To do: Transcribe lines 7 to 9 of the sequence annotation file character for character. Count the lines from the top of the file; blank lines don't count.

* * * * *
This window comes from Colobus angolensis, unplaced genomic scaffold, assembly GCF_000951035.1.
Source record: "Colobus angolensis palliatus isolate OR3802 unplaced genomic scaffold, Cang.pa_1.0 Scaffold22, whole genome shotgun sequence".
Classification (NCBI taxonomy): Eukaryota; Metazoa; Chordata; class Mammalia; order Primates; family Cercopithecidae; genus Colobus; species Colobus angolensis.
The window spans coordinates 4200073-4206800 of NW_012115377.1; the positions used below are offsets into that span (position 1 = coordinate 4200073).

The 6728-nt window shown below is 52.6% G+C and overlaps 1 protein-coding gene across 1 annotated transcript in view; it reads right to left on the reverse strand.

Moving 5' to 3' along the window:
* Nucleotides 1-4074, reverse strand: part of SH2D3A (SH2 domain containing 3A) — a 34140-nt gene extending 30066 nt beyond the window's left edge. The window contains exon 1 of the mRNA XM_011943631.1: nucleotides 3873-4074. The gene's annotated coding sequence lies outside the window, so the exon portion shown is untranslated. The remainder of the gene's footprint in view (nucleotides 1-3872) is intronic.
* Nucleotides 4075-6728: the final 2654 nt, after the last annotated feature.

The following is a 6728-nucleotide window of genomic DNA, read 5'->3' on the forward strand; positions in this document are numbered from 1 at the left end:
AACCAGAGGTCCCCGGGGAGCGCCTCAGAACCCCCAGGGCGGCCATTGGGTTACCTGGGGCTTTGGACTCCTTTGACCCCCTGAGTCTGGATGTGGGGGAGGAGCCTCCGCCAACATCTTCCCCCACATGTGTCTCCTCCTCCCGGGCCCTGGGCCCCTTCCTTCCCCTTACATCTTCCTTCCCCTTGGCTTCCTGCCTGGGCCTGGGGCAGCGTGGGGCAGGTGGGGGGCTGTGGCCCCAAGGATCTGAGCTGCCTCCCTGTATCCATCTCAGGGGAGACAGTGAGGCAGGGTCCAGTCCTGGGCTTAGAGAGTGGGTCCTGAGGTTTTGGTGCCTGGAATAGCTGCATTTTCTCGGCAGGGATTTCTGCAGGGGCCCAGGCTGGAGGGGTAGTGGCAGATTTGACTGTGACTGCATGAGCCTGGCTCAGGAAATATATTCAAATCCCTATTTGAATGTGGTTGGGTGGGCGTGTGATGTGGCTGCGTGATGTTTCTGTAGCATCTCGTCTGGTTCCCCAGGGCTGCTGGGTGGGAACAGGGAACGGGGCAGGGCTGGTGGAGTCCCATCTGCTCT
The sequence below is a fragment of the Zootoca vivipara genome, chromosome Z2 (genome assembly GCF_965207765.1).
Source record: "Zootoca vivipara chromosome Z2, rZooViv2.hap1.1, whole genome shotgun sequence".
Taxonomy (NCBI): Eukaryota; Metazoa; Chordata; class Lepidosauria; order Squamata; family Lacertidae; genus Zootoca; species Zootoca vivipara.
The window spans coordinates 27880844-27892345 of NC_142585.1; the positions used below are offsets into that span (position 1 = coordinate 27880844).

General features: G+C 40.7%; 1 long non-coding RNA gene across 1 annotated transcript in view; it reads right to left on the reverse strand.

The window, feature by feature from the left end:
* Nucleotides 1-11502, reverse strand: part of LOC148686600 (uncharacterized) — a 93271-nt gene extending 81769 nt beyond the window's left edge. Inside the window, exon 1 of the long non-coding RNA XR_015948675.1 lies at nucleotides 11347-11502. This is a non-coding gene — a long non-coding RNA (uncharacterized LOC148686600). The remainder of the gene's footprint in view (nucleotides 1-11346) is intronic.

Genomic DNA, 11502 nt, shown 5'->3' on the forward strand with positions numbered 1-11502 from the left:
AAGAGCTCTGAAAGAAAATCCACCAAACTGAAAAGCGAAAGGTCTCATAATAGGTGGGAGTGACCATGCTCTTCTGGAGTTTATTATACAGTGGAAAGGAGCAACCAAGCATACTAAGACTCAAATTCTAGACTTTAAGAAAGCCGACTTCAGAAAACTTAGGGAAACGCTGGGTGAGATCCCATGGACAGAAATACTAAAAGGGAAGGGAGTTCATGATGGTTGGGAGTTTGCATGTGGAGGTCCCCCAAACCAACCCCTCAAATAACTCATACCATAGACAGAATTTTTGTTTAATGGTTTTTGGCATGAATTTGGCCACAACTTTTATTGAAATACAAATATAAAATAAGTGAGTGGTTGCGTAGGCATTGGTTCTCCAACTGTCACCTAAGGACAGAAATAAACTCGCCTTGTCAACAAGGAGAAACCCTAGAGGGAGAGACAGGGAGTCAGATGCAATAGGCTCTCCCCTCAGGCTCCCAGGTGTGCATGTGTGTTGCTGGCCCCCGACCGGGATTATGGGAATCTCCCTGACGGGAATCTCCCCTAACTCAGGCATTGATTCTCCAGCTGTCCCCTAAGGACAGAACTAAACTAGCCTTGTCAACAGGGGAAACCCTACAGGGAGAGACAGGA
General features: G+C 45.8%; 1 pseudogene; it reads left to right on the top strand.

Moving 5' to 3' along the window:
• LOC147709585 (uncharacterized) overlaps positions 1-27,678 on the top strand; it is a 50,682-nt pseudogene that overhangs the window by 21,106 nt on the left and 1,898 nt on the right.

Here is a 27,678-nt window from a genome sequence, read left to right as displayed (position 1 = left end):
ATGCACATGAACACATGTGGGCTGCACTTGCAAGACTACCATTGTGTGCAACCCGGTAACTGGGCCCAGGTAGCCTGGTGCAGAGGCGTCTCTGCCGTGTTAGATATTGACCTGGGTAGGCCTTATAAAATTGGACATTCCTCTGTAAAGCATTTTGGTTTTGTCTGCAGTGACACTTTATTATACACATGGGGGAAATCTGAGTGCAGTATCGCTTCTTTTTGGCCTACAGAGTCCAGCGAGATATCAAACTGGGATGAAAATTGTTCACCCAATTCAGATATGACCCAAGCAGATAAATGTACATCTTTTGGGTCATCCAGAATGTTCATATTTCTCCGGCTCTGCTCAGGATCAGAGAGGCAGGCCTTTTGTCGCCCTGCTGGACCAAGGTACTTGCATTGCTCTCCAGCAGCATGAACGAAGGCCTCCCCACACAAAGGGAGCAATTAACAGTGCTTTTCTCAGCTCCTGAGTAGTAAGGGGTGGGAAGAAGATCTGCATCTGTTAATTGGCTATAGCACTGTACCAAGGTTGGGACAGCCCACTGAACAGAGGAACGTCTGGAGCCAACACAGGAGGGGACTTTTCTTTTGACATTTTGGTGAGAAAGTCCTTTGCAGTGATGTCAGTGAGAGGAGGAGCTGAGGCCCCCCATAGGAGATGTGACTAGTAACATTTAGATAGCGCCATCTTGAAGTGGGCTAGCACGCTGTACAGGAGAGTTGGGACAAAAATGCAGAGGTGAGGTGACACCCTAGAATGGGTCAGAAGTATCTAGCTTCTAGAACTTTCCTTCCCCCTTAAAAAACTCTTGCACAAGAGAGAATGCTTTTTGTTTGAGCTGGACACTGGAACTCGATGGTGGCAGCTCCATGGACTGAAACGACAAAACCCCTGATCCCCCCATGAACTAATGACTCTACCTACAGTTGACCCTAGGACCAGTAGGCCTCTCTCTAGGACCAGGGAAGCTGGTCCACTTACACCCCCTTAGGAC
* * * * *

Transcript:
* Nucleotides 1-4074, reverse strand: part of SH2D3A (SH2 domain containing 3A) — a 34140-nt gene extending 30066 nt beyond the window's left edge. The window contains exon 1 of the mRNA XM_011943631.1: nucleotides 3873-4074. The gene's annotated coding sequence lies outside the window, so the exon portion shown is untranslated. The remainder of the gene's footprint in view (nucleotides 1-3872) is intronic.
* Nucleotides 4075-6728: the final 2654 nt, after the last annotated feature.

The following is a 6728-nucleotide window of genomic DNA, read 5'->3' on the forward strand; positions in this document are numbered from 1 at the left end: